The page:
This Will Not Affect The Drachma In Your Pocket

Friday, 15 April 2011
By Nick Goddard

In 331 BC Alexander the Great captured the Persian city of Susa and with it a legendary treasury containing many tonnes of precious metals. In order to pay his army, Alexander minted enormous numbers of drachma coins from the silver captured at Susa, Damascus and elsewhere on his campaigns. On one side these showed Alexander as Heracles, a mortal son of Zeus who was granted immortality because of his amazing deeds. Alexander’s family had traced its lineage back to Heracles even before his conquests seemed to anoint him a true successor to the legendary hero. The other side shows Zeus holding a sceptre and eagle with the legend Alexandrou (‘of Alexander’). The coins minted from the Susa silver, and others of near identical design produced by Alexander's successors, set the standard for currency in the Hellenistic world and continued to circulate for at least 250 years after his death.

I have always been interested in coins, and when my son Alexander was born in 1991 I celebrated by treating myself to an Alexander drachma. Photos of my coin are shown below left, and right of that an image of a much better preserved specimen in the British Museum.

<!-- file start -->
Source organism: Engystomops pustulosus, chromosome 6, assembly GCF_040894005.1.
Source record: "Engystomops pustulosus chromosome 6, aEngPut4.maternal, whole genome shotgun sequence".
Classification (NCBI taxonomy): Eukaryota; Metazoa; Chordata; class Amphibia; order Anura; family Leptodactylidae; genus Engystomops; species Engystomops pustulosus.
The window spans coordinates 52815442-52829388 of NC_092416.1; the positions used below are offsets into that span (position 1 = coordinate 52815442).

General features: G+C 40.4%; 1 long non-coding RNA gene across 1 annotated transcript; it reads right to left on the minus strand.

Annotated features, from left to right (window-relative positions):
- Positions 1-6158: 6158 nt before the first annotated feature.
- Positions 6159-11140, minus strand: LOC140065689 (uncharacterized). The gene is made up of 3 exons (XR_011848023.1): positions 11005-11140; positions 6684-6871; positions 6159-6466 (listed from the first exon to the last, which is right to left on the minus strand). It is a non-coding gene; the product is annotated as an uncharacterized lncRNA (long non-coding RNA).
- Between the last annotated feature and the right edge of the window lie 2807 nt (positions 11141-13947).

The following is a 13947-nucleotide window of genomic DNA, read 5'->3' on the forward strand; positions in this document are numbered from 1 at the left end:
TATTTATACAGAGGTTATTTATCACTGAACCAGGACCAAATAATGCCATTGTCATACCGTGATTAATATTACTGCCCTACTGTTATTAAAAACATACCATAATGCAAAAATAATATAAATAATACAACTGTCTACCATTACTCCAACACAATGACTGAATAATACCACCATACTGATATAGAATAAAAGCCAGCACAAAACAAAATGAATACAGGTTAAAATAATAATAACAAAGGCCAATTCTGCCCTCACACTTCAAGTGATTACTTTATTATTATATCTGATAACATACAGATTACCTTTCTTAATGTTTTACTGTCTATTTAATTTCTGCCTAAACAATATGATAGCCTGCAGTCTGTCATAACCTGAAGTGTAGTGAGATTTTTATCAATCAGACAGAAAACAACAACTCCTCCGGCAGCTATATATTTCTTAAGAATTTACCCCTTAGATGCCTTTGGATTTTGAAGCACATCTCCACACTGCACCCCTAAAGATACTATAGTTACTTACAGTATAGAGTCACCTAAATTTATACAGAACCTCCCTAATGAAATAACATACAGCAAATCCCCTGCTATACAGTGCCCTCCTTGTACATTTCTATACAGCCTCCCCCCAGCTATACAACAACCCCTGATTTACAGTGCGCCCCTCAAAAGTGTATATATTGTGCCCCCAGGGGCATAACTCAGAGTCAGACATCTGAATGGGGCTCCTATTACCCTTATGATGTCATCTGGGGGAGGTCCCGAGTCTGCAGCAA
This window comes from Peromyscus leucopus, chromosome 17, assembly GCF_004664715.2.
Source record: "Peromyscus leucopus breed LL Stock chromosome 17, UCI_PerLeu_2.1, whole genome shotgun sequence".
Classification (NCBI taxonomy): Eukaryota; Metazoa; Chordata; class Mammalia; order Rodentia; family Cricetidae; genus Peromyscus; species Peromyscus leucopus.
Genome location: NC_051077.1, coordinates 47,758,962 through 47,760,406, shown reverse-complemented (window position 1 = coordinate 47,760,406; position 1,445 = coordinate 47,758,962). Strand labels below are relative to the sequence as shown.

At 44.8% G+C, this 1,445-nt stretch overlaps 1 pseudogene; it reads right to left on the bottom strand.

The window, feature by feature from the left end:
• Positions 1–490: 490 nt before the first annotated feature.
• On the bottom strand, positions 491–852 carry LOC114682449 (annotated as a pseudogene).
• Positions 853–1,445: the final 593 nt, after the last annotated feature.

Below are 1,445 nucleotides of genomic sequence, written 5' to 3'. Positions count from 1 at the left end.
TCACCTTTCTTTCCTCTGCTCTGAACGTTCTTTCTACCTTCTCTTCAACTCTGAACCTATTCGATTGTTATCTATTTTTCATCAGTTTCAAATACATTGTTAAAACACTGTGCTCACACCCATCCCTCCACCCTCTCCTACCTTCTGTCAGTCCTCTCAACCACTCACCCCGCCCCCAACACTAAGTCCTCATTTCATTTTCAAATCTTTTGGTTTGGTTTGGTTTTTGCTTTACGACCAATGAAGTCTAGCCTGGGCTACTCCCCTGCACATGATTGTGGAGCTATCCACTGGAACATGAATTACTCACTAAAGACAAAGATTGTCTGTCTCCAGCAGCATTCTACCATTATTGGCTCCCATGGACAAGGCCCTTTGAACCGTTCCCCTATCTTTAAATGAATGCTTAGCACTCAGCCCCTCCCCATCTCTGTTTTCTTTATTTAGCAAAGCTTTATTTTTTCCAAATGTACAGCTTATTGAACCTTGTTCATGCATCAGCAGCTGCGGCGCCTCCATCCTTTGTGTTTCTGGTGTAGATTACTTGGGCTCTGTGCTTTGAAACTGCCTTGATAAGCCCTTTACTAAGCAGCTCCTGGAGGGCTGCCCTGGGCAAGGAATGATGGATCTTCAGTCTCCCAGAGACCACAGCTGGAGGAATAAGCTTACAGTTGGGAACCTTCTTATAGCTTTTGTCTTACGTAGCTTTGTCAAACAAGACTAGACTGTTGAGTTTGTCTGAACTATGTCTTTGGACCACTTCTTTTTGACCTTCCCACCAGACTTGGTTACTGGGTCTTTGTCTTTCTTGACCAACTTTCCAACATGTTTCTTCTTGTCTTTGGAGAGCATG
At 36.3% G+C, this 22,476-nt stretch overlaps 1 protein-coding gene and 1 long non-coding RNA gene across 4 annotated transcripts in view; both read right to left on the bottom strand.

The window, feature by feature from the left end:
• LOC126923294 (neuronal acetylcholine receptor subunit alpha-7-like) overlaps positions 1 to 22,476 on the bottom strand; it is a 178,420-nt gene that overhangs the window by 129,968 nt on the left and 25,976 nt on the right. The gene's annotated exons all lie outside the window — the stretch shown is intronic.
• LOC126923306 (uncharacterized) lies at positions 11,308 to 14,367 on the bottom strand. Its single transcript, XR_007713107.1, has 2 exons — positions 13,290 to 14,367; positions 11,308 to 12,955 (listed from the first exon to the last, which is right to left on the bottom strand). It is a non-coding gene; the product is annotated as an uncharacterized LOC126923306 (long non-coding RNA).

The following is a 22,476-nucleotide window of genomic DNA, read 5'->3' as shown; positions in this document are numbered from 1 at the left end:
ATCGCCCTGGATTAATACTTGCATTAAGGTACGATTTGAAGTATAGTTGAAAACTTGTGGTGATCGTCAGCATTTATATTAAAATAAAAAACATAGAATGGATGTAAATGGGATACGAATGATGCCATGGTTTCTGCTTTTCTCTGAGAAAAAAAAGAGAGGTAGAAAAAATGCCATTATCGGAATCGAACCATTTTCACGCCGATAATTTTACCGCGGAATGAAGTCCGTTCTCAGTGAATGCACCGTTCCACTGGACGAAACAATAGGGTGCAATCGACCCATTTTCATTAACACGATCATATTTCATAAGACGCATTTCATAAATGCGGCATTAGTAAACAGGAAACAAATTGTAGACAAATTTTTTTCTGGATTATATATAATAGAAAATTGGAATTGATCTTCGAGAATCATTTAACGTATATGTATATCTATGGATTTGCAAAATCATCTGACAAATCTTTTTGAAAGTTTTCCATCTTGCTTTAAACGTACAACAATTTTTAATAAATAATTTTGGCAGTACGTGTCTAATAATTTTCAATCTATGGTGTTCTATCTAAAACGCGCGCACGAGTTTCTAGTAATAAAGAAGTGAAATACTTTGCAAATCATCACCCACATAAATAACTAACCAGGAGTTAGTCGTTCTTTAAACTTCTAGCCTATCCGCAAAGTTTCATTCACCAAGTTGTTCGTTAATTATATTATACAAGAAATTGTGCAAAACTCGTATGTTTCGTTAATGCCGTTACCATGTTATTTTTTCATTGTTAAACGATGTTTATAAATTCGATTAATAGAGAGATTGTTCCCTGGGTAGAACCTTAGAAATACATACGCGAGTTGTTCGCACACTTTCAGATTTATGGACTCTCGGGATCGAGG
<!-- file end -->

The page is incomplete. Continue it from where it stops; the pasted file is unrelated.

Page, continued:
I am not sure exactly how much I paid for the coin, but seem to remember it was in the region of £25; today you might pay £50-100 on eBay. The sheer ubiquity of the Alexander drachmas means that they have almost no scarcity value despite their great antiquity. This set me wondering what the spending power of the coin might have been when it was minted. There is a learned tome written by Matthew Trundle on the subject of the wages earned by Greek soldiers called ‘Greek mercenaries: from the late archaic period to Alexander’. I have not studied Trundle’s treatise in detail, but get the impression that one drachma a day was good going, and nobody expected to be paid every day.

This would suggest a rough salary for a private soldier in Alexander’s army of, say, 250 drachmas per year. Today, those 250 coins would be worth about £20,000. This would pay the wages of a modern infantryman for a year. In other words, a bag of drachmas put aside 2,350 years ago has almost exactly the same purchasing power now as it did then. So who needs interest bearing savings accounts to guard against inflation?

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